The picture below spent a good portion of yesterday on the front page of Reddit beneath the title “The brilliant philosophy of a 1st grader.”
And with good reason. It’s awesome. And 100% true.
If you do click over and happen to venture into the comment thread, wade carefully. First, you’ll notice the rather…ironic…user name of the person who submitted it. You’ll also notice the in-depth analysis about why it might be a “forgery” – i.e., drawn by an adult but made to look like a kid’s drawing.
To all of this I say: who cares.
The sentiment is dead on, and it’s one I’ve been thinking about a lot lately, even if not in those specific words.
I thought about an iteration of this idea twice while driving yesterday actually.
The first time occurred as I was leaving my office. I ended up behind a car going painfully slow, which was coming to near-complete stops at every opening in the median as its driver ostensibly tried to ensure it was making the correct left turn. I couldn’t pass him because traffic was heavy in the right-hand lane.
My initial response was to get frustrated and bellow the predictable, “Come on man! What’s going on?”
But then I caught myself. What was I really frustrated about?
So this guy (or girl) is a bit confused about where he is, and this 15-20 second delay might make me miss the green light I could see up ahead. Who cares? Am I in that much of a hurry to get home that this will adversely affect my life?
The answer, of course, was no.
In fact, honking or making a big to-do would have just compounded the problem and distracted Confused Driver from figuring out his turn as quickly possible.
Perhaps appropriately, this song was emanating from my speakers, and at the apex of my brief bout with frustration I happened to pick it up right at the perfect time.
The chorus goes:
Living in the moment
Living my life
Easy and breezy
With peace in my mind
I got peace in my heart
Got peace in soul
Where I’m going, I’m already home
I’m living in the moment
Nice timing Mraz. Simplistic and a bit cheesy? Sure. But also and great message and rather apropos considering the moment.
I appreciated the lesson.
The moment I was living in, even if ever so briefly, was one of anger and frustration. The moment I could have been living in was one of patience and understanding. Why choose the former and embrace negativity when the latter option was so easy to choose and would help out everyone involved?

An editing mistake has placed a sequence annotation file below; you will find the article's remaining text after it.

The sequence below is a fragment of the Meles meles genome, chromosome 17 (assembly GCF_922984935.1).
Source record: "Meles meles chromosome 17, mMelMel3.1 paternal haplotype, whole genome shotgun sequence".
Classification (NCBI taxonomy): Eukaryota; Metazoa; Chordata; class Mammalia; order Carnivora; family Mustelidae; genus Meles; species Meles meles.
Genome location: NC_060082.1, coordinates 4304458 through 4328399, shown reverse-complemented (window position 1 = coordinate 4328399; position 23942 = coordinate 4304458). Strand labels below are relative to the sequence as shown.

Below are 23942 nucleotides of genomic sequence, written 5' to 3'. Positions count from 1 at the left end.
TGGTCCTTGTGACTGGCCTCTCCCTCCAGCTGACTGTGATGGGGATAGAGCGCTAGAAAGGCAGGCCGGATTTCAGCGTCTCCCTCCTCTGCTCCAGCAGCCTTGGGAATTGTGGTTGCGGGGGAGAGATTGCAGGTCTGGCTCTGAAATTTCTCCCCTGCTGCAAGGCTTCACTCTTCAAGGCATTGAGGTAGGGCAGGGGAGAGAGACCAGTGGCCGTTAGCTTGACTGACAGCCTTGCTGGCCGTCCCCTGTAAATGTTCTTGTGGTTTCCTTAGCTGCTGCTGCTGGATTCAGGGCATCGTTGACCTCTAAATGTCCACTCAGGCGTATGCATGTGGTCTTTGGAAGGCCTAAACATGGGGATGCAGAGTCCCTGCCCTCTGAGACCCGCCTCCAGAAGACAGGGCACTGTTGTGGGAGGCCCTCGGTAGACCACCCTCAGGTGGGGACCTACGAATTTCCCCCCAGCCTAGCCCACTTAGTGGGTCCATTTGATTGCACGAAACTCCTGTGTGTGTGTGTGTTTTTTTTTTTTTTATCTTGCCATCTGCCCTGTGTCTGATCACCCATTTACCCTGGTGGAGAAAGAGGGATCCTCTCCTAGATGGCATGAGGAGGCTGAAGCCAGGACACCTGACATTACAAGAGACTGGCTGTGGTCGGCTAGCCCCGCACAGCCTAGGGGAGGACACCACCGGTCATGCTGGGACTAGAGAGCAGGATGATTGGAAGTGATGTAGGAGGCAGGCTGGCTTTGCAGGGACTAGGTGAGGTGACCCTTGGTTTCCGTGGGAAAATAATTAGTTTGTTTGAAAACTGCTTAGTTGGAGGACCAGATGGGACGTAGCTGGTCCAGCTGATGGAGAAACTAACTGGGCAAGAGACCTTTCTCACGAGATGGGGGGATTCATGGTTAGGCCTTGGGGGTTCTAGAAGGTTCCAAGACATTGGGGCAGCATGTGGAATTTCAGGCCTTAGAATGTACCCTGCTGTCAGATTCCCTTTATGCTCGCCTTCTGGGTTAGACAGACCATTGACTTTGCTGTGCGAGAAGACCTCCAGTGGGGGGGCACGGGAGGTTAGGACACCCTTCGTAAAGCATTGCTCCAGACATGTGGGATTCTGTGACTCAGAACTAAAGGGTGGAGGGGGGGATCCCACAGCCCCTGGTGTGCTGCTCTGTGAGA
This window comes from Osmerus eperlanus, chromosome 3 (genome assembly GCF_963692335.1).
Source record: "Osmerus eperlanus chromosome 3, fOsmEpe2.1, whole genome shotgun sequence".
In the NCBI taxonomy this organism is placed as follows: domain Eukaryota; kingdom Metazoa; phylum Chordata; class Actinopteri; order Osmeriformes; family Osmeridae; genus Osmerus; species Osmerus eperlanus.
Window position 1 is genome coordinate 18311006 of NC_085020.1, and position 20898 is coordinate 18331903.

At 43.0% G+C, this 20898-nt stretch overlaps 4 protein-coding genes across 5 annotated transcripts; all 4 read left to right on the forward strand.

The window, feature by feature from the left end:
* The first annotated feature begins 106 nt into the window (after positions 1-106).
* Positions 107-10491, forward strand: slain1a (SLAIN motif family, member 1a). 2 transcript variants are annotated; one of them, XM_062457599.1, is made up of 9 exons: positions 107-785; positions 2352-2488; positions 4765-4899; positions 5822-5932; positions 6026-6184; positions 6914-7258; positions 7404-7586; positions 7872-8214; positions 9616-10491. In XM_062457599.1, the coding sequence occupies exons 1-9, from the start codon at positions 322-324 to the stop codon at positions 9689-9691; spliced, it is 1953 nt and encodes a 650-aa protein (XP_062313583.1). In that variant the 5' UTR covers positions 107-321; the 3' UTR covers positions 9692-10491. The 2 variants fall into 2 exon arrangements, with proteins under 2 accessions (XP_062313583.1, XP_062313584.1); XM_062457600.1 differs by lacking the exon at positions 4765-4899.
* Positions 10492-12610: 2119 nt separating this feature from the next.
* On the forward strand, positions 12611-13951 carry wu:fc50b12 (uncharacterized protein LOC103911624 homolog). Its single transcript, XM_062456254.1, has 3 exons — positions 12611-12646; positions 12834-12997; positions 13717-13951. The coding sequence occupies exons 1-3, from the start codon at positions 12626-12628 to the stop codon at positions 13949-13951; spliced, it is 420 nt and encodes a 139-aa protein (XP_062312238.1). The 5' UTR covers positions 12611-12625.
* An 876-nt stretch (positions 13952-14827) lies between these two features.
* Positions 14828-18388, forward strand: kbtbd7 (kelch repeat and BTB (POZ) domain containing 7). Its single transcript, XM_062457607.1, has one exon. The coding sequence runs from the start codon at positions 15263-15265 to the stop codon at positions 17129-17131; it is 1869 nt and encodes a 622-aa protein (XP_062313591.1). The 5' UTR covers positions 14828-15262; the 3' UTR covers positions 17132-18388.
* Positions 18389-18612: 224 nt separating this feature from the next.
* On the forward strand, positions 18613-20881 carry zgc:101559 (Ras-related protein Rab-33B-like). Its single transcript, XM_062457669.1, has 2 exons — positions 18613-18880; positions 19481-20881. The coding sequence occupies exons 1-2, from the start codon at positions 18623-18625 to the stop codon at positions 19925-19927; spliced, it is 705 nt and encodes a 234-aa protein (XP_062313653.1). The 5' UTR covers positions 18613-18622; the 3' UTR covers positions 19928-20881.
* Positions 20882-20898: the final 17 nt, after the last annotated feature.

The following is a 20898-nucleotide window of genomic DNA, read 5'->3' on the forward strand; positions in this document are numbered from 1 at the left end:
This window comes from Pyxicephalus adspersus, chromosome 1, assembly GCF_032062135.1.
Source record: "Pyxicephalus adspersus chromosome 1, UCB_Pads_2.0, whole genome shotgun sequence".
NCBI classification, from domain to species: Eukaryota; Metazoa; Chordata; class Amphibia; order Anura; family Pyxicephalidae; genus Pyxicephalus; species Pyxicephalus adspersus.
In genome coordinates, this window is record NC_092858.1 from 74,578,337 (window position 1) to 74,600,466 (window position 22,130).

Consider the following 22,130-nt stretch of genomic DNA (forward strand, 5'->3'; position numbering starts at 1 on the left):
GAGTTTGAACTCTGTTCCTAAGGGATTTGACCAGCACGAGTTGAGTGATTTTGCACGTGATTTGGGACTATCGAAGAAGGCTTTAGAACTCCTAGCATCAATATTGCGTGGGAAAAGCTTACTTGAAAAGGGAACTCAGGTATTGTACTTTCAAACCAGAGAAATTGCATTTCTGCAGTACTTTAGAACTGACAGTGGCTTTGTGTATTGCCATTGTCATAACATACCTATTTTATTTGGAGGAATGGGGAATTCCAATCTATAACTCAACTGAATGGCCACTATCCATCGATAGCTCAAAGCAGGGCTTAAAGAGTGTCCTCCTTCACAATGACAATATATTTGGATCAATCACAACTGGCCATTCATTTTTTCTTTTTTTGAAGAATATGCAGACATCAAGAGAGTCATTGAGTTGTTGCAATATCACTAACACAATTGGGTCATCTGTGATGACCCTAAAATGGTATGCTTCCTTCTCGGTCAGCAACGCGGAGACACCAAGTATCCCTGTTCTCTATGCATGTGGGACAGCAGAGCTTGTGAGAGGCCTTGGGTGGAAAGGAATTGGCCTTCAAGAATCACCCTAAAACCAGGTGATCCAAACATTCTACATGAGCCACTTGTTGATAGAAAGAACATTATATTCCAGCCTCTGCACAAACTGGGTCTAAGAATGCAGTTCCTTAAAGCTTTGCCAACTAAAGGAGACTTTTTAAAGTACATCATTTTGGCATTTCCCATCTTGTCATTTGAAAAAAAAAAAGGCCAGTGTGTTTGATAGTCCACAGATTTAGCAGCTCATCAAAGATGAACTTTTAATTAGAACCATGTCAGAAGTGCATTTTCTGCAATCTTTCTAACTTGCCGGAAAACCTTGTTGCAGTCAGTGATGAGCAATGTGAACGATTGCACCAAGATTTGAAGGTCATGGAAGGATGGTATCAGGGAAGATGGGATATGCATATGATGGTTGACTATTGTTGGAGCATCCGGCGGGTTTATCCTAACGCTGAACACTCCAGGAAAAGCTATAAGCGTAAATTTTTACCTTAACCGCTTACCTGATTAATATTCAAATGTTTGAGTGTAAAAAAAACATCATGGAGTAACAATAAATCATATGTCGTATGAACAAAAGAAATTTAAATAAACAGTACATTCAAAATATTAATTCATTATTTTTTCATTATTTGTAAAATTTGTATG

This isn’t to say that all driving incompetence should be excused, especially if it endangers others; but in this particular situation what was the point of allowing someone else’s momentary confusion to bring any negativity into my own world?
Selflessly, the best decision was to chill out and let the driver figure things out. Selfishly, the best decision was to chill out and protect a positive attitude that had been buoyed by a day of high productivity.
When a decision can be made in which selfless and selfish ideals align, there is absolutely zero justification for making anything but that decision.
So what I’m trying to say is that I basically told myself: the world is pretty and I should be quiet and enjoy it.
Appropriately enough, a similar situation faced me later that night.
While driving my brother-from-another-mother Bryce home last night, we got behind a truck that was driving similarly to how the car was from earlier in the day.
We were in the left lane, preparing to turn left onto Bryce’s street, and the truck clearly was trying to figure out what turn to choose from. Making the decision even more difficult was the darkness of the night and smallness of the street signs.
Bryce, who just recently began driving (officially anyway), implored me to lay the horn on the guy. I refused. It’s not a reaction I would have normally had anyway, but especially with the context of what had happened earlier in the day, it was easy to release any frustration and, well, just be quiet and enjoy it.
Our turn was maybe a quarter of a mile up the road. The slowness of the vehicle in front of us was causing a 20-30 second delay in our arrival at Bryce’s house.
At worst, it was 20-30 more seconds to hang out and talk about old school Tupac songs or his upcoming Civil War project.
What would honking accomplish? Or angrily swerving into the right lane, speeding past the truck, and then swerving back into the left lane in time to make our turn?
Not only would it have been a terrible example for me to set with an impressionable new driver, it would have distracted and possibly annoyed the truck, with little discernible value resulting from it.
When I saw the drawing above again this morning, I thought immediately of these two stories from yesterday.
Maybe the words of this nameless, faceless child were subliminally impacting my thought process and I didn’t even know it, because I was definitely putting into practice the wonderful philosophy that the world is pretty and everyone should be quiet and enjoy it.
It’s true in the car, at the office, at home, out and about…anywhere.
There is a time and place for everything, and yes even anger and frustration have their place occasionally.
But for the most part, for me anyway, I find life to be a lot more fulfilling when I take pride in protecting my natural optimism and positivity by humbly trying to figure out how I can alleviate a frustrating situation rather than exacerbate it.
If it helps the world stay pretty, and it helps me enjoy it, that’s a decision I want to make every time.